Mr. Jim McDonell: Yes.
Mme Marie Biron: I think the opportunity I have is to bring those kinds of issues back to the LHIN and to have more discussions—not more discussions, but to plan these out better with the CCAC.
Mr. Jim McDonell: Yes. I guess the issue is when we bring it up and they tell us, “We have a surplus,” the numbers don’t—
Mme Marie Biron: Add up.
Mr. Jim McDonell: —trigger more beds. They’re sitting there telling the public, “We have more than we need.” Really, the public is not stupid. They know that every family that needs a bed is on a wait-list for more than a year. I think the Auditor General’s report was an eye-opener, but it seems to be that it’s ignored.
Mme Marie Biron: That’s something, as I say, I will bring back as a real issue, so that we can really see what the problem with that is. I understand that a lot of people do need a place in those long-term-care beds, but I know there’s also a lot of work that’s being done to see if there is more support for people to stay in their homes. Thank you, and I will raise it.
The Vice-Chair (Mrs. Cristina Martins): You have one minute and 16 seconds.
Mr. Randy Pettapiece: Doctor shortages: There are communities in, the Champlain catchment—have you been working on this yourself, on doctor shortage issues? Do you have some solutions that you may want to bring forward for this?
Mme Marie Biron: We feel that the primary care physicians are what people really, really need. That’s the first line of service that people really need.
In the Champlain area, I think we had about 93% or 94%—I forget the exact number—of people having access to a family physician. The idea is to have access quickly, to try to have access within a day or two. That is still a challenge.
We have been made aware of some issues related to access to family physicians, but that is a funding issue also, for people to come also and to have more doctors in the area—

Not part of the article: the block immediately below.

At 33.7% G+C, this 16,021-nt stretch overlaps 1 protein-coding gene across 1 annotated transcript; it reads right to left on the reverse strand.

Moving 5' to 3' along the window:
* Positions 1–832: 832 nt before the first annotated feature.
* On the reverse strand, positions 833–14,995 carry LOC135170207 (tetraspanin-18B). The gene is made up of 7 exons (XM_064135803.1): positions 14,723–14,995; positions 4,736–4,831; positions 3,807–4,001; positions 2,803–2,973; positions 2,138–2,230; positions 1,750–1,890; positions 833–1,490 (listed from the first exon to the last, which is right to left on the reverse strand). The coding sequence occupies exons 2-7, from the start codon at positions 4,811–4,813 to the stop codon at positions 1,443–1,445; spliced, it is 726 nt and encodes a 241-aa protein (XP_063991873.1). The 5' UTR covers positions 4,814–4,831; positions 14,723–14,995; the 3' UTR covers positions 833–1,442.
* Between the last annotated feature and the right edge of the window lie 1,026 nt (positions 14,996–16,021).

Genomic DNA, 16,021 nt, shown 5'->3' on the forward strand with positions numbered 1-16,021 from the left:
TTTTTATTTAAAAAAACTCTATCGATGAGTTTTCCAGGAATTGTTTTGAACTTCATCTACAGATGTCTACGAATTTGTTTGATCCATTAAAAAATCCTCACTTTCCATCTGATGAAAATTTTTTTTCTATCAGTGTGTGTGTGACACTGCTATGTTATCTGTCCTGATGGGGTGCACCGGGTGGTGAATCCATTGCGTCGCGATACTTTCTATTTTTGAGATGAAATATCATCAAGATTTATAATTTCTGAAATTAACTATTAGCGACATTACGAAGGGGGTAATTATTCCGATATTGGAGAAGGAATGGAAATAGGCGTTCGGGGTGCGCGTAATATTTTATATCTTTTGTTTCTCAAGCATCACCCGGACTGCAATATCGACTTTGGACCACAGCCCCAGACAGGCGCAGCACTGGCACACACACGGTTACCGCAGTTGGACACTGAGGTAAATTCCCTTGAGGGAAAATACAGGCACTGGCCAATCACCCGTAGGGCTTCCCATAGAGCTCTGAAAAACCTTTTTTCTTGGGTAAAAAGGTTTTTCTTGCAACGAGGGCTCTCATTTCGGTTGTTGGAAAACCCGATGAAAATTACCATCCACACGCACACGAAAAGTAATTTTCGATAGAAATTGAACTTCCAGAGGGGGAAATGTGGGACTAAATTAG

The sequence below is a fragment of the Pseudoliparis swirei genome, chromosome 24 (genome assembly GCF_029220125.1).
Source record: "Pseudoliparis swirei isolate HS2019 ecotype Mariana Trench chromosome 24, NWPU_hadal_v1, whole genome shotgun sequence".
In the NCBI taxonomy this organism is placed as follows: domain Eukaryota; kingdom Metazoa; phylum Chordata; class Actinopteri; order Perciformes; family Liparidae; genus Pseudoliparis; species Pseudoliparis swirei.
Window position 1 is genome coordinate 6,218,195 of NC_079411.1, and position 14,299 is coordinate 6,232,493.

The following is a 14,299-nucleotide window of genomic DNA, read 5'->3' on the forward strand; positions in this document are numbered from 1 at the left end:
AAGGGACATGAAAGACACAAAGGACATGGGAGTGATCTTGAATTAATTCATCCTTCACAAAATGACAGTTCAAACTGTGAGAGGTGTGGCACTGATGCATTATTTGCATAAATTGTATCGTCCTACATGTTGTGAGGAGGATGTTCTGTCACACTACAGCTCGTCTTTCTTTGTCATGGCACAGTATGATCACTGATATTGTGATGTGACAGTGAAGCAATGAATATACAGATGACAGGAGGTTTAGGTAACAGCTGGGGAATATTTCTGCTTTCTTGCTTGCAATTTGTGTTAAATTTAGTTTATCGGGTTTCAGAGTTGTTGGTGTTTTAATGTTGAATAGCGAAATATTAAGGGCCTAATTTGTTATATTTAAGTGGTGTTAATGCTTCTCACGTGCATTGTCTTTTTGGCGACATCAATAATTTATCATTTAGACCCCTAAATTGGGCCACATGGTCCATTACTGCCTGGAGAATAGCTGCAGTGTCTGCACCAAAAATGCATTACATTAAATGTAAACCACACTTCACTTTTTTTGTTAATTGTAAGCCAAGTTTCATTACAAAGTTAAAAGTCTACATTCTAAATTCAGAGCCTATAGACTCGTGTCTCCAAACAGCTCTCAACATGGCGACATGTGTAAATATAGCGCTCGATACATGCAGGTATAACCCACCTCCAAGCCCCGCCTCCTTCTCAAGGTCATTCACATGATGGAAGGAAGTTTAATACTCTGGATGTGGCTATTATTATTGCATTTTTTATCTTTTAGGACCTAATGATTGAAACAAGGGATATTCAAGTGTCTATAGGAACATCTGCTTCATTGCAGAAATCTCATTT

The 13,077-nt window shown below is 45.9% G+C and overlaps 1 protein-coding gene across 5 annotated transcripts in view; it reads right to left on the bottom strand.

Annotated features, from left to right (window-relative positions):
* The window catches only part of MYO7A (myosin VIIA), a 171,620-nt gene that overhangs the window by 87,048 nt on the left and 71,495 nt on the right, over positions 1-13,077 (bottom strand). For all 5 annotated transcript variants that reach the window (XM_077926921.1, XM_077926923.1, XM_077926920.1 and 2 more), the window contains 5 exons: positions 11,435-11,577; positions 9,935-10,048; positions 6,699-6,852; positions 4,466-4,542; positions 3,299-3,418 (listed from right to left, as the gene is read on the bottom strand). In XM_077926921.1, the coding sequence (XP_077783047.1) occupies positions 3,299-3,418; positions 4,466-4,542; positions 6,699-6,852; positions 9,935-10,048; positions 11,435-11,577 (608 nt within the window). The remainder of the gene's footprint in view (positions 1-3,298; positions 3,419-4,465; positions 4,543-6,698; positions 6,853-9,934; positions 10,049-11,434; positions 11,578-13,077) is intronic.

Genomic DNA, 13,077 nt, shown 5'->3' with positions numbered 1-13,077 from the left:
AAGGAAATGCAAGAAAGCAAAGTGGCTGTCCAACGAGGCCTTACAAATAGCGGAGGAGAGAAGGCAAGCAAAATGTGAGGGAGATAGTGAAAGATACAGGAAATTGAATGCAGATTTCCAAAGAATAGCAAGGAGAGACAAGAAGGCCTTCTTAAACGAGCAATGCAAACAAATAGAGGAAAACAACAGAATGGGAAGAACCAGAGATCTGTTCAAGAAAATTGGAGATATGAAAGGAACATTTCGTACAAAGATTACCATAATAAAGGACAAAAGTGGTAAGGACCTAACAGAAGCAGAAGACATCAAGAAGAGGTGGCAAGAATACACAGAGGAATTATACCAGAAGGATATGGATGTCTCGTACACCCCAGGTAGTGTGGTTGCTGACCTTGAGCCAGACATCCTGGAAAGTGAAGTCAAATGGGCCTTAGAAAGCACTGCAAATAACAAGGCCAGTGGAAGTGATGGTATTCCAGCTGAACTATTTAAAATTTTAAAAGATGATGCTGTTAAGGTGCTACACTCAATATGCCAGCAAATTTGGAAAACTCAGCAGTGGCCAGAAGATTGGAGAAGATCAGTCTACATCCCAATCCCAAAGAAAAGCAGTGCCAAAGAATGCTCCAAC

The Vice-Chair (Mrs. Cristina Martins): Thank you very much. Your time is up now. I’m going to pass it over to Mr. Gates.
Mr. Wayne Gates: Good morning. How are you today?
Mme Marie Biron: Good morning. Thank you.
Mr. Wayne Gates: I’ve got a few questions here. Do you believe that imposing hard caps on the amount of fees that doctors can claim from OHIP is an effective method of funding our medical system?
Mme Marie Biron: Imposing—
Mr. Wayne Gates: Hard caps, on doctors.
Mme Marie Biron: I think this is a huge issue about funding doctors’ compensation. It’s difficult for me to really address an issue like that. The LHINs don’t fund the salaries of doctors, so I feel I’m in a difficult situation to answer that.
Mr. Wayne Gates: I appreciate that. One of the most critical aspects of our health care system is the workers who provide home care and long-term care. As a member of the LHIN, what will you do to ensure that those workers are getting the pay and treatment they deserve from our health care system? We’ve had a number of issues with CarePartners, a private company.
Mme Marie Biron: I agree with you. When I talk about very fragile clients in the health care system, they’re the ones who get that kind of service from those personal support workers. Actually, my mother does also, so I understand personally that everyone should be compensated for the value of the work they do, particularly when it’s such close and personal care of clients.